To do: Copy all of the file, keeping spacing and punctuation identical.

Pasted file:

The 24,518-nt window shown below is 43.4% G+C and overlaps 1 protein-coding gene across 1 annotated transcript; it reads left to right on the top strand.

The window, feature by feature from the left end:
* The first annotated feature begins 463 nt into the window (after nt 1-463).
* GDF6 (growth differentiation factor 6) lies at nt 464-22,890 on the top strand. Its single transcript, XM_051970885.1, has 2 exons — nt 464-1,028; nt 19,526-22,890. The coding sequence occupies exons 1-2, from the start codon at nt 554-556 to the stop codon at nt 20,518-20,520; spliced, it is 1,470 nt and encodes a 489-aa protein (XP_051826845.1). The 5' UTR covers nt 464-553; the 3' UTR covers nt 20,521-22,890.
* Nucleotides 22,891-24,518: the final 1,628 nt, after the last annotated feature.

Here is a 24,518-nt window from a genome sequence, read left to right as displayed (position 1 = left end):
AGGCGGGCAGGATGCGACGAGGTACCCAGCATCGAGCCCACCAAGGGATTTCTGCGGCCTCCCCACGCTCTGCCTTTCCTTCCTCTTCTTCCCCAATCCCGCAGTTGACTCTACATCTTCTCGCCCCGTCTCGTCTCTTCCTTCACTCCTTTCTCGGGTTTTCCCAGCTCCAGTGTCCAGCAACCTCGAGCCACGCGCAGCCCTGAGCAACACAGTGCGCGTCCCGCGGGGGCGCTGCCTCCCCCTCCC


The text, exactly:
The 24,518-nt window shown below is 43.4% G+C and overlaps 1 protein-coding gene across 1 annotated transcript; it reads left to right on the top strand.

The window, feature by feature from the left end:
* The first annotated feature begins 463 nt into the window (after nt 1-463).
* GDF6 (growth differentiation factor 6) lies at nt 464-22,890 on the top strand. Its single transcript, XM_051970885.1, has 2 exons — nt 464-1,028; nt 19,526-22,890. The coding sequence occupies exons 1-2, from the start codon at nt 554-556 to the stop codon at nt 20,518-20,520; spliced, it is 1,470 nt and encodes a 489-aa protein (XP_051826845.1). The 5' UTR covers nt 464-553; the 3' UTR covers nt 20,521-22,890.
* Nucleotides 22,891-24,518: the final 1,628 nt, after the last annotated feature.

Here is a 24,518-nt window from a genome sequence, read left to right as displayed (position 1 = left end):
AGGCGGGCAGGATGCGACGAGGTACCCAGCATCGAGCCCACCAAGGGATTTCTGCGGCCTCCCCACGCTCTGCCTTTCCTTCCTCTTCTTCCCCAATCCCGCAGTTGACTCTACATCTTCTCGCCCCGTCTCGTCTCTTCCTTCACTCCTTTCTCGGGTTTTCCCAGCTCCAGTGTCCAGCAACCTCGAGCCACGCGCAGCCCTGAGCAACACAGTGCGCGTCCCGCGGGGGCGCTGCCTCCCCCTCCC